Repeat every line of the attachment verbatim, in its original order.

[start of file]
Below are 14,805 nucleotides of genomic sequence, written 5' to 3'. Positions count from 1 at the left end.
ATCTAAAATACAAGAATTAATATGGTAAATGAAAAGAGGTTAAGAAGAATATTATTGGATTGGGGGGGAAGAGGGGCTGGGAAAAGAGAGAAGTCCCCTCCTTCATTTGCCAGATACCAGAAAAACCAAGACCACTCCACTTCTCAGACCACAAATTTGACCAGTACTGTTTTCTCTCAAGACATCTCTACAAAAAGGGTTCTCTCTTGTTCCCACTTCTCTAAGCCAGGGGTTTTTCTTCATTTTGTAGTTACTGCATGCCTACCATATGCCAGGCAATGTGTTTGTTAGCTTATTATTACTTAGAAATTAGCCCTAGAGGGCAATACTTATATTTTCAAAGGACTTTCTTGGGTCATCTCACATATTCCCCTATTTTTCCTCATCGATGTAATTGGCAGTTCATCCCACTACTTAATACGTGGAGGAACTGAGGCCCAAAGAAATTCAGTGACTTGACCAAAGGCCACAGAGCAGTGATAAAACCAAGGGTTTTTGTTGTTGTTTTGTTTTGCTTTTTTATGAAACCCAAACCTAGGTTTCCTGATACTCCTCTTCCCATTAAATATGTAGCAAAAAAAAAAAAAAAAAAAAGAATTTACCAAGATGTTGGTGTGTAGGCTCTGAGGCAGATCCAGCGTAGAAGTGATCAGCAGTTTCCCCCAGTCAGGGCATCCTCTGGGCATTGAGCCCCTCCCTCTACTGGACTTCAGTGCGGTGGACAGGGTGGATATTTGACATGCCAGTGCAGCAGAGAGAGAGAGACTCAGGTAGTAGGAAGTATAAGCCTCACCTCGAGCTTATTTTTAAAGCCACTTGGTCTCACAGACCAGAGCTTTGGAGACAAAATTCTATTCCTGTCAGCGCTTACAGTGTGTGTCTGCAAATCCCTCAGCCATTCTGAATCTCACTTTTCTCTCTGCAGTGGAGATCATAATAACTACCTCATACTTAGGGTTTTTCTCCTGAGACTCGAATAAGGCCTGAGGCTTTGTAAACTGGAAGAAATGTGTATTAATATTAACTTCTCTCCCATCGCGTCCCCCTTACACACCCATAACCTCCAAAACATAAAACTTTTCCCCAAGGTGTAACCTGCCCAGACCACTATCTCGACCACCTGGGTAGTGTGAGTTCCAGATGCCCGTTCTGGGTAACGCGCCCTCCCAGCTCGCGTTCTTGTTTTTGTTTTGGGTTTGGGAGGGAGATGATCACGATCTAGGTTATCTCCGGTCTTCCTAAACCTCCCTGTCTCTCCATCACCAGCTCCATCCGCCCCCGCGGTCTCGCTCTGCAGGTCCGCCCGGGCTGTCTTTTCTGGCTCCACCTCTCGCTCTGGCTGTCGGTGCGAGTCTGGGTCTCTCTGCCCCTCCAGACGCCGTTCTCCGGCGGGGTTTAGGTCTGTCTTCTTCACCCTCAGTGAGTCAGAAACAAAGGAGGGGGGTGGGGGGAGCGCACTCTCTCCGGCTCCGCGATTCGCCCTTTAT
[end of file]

Below are 14,805 nucleotides of genomic sequence, written 5' to 3'. Positions count from 1 at the left end.
ATCTAAAATACAAGAATTAATATGGTAAATGAAAAGAGGTTAAGAAGAATATTATTGGATTGGGGGGGAAGAGGGGCTGGGAAAAGAGAGAAGTCCCCTCCTTCATTTGCCAGATACCAGAAAAACCAAGACCACTCCACTTCTCAGACCACAAATTTGACCAGTACTGTTTTCTCTCAAGACATCTCTACAAAAAGGGTTCTCTCTTGTTCCCACTTCTCTAAGCCAGGGGTTTTTCTTCATTTTGTAGTTACTGCATGCCTACCATATGCCAGGCAATGTGTTTGTTAGCTTATTATTACTTAGAAATTAGCCCTAGAGGGCAATACTTATATTTTCAAAGGACTTTCTTGGGTCATCTCACATATTCCCCTATTTTTCCTCATCGATGTAATTGGCAGTTCATCCCACTACTTAATACGTGGAGGAACTGAGGCCCAAAGAAATTCAGTGACTTGACCAAAGGCCACAGAGCAGTGATAAAACCAAGGGTTTTTGTTGTTGTTTTGTTTTGCTTTTTTATGAAACCCAAACCTAGGTTTCCTGATACTCCTCTTCCCATTAAATATGTAGCAAAAAAAAAAAAAAAAAAAAGAATTTACCAAGATGTTGGTGTGTAGGCTCTGAGGCAGATCCAGCGTAGAAGTGATCAGCAGTTTCCCCCAGTCAGGGCATCCTCTGGGCATTGAGCCCCTCCCTCTACTGGACTTCAGTGCGGTGGACAGGGTGGATATTTGACATGCCAGTGCAGCAGAGAGAGAGAGACTCAGGTAGTAGGAAGTATAAGCCTCACCTCGAGCTTATTTTTAAAGCCACTTGGTCTCACAGACCAGAGCTTTGGAGACAAAATTCTATTCCTGTCAGCGCTTACAGTGTGTGTCTGCAAATCCCTCAGCCATTCTGAATCTCACTTTTCTCTCTGCAGTGGAGATCATAATAACTACCTCATACTTAGGGTTTTTCTCCTGAGACTCGAATAAGGCCTGAGGCTTTGTAAACTGGAAGAAATGTGTATTAATATTAACTTCTCTCCCATCGCGTCCCCCTTACACACCCATAACCTCCAAAACATAAAACTTTTCCCCAAGGTGTAACCTGCCCAGACCACTATCTCGACCACCTGGGTAGTGTGAGTTCCAGATGCCCGTTCTGGGTAACGCGCCCTCCCAGCTCGCGTTCTTGTTTTTGTTTTGGGTTTGGGAGGGAGATGATCACGATCTAGGTTATCTCCGGTCTTCCTAAACCTCCCTGTCTCTCCATCACCAGCTCCATCCGCCCCCGCGGTCTCGCTCTGCAGGTCCGCCCGGGCTGTCTTTTCTGGCTCCACCTCTCGCTCTGGCTGTCGGTGCGAGTCTGGGTCTCTCTGCCCCTCCAGACGCCGTTCTCCGGCGGGGTTTAGGTCTGTCTTCTTCACCCTCAGTGAGTCAGAAACAAAGGAGGGGGGTGGGGGGAGCGCACTCTCTCCGGCTCCGCGATTCGCCCTTTAT